Photo: Hyogo Mugyuda
Tension and Compression
2018.11.16 FRI – 12.15 SAT
Morio Shinoda is a Japanese sculptor known for his metal sculptures, in which abstract objects resembling women or structures hang in mid-air from a plurality of wires, which he has been exhibiting since the late 1950’s. He was selected for the Japanese pavilion at the 33rd Venice Biennale, held in 1966, and even now at 87 years old he is vigorously active both domestically and abroad.
For about 60 years since his first solo exhibition until now, Shinoda has been presenting a multitude of works with the consistent theme of tension and compression, and his unique sculptural expression, which combines a sense of tension with a sense of floating, has earned high recognition not only in Japan but overseas.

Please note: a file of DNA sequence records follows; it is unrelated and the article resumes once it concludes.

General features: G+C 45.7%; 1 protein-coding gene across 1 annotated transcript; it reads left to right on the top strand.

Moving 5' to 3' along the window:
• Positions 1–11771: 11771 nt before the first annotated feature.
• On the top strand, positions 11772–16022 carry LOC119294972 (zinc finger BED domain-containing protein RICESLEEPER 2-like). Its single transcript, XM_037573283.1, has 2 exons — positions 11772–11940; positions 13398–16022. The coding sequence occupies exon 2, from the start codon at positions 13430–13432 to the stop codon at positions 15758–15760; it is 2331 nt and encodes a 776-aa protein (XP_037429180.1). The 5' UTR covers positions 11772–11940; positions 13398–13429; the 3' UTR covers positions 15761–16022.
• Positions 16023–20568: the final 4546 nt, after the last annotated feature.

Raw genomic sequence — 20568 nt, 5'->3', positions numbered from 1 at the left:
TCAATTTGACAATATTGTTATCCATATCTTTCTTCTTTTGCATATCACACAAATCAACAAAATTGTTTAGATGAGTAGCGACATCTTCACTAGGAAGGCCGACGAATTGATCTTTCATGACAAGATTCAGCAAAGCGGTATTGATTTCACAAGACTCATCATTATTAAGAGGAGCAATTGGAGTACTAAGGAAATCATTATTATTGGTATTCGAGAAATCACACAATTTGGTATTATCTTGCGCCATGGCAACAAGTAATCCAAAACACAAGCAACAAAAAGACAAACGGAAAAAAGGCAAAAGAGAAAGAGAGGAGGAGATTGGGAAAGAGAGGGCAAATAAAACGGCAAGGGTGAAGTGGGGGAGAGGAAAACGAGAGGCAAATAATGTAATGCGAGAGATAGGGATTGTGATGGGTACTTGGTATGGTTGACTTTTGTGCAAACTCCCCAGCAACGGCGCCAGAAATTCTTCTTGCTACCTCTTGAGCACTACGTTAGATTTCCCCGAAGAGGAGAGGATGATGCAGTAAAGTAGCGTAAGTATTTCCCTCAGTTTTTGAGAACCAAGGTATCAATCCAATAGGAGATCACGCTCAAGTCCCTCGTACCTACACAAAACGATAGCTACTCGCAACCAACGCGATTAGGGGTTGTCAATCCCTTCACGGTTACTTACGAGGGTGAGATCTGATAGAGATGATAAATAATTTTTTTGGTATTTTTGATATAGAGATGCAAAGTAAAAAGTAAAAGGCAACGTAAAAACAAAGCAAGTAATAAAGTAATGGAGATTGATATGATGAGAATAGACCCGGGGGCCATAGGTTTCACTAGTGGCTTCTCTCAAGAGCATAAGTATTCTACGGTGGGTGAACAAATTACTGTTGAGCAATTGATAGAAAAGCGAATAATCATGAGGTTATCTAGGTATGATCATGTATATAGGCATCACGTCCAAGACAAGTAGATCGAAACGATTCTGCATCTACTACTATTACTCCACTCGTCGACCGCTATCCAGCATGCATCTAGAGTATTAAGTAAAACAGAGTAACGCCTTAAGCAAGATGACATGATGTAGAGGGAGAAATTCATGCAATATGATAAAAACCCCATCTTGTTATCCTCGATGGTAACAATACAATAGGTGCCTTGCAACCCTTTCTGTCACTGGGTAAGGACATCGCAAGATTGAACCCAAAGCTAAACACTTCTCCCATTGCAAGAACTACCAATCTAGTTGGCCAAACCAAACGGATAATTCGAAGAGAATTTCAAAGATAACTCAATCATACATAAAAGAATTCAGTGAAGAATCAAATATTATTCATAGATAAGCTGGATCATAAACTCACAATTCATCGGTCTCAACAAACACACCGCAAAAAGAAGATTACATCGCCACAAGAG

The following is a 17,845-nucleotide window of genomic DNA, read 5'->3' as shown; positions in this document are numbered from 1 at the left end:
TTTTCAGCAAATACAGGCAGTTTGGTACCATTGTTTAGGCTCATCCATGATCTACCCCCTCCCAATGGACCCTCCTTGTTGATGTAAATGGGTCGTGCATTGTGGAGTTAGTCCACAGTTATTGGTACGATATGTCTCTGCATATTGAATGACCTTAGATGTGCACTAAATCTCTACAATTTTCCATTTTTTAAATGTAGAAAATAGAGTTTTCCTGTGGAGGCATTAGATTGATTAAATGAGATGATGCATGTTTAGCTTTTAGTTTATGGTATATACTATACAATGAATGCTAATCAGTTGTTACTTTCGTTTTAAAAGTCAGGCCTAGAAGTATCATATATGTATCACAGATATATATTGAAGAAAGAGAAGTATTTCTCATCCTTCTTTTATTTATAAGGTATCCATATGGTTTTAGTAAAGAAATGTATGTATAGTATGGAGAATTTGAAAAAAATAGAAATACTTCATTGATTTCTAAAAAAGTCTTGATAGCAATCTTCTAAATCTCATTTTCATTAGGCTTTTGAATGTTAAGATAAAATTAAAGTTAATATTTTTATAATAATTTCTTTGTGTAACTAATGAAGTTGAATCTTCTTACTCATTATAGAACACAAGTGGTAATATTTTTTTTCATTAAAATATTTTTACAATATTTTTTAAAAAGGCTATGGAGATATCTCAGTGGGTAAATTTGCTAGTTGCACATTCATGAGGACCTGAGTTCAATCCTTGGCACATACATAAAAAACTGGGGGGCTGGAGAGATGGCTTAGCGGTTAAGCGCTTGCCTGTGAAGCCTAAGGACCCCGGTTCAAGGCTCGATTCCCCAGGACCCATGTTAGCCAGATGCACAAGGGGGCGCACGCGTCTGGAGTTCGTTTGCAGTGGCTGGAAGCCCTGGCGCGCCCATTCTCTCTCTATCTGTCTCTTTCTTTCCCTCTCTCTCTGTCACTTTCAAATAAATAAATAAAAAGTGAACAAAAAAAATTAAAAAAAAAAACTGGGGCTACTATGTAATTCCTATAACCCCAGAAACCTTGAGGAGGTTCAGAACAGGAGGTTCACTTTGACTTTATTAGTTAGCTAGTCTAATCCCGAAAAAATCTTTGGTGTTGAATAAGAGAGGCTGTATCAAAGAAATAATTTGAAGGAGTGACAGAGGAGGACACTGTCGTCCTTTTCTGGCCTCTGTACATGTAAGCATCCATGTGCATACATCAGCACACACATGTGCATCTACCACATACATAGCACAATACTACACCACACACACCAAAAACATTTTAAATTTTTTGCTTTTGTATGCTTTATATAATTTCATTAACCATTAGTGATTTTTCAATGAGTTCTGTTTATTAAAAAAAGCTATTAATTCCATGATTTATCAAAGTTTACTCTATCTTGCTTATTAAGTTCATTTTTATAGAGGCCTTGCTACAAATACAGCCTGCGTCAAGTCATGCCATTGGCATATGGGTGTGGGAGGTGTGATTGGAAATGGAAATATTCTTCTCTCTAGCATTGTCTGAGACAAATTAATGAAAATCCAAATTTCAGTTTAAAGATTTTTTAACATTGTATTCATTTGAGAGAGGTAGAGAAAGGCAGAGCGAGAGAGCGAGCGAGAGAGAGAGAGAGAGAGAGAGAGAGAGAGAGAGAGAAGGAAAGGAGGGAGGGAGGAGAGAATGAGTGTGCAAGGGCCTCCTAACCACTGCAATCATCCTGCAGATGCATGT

In the book published in 1972, ‘Declaration of Pleasure,’ a Nantenshi gallery publication, in addition to discussing the 1960’s period he spent in America, Shinoda declares the following about his own work:
“My works are viable only in the active acquisition of pleasure, or in complete abstinence.”
It can be said that the at first contrasting elements of pleasure and abstinence are also factors which correspond to ‘tension and compression,’ the theme of Shinoda’s works.
In this exhibition, we will present about 20 pieces ranging from the 1960’s extremely valuable works produced in the American period, to recent works, and we hope that it will be a chance to investigate the course and the present location of the sculptor Morio Shinoda, who has developed a unique sculptural expression.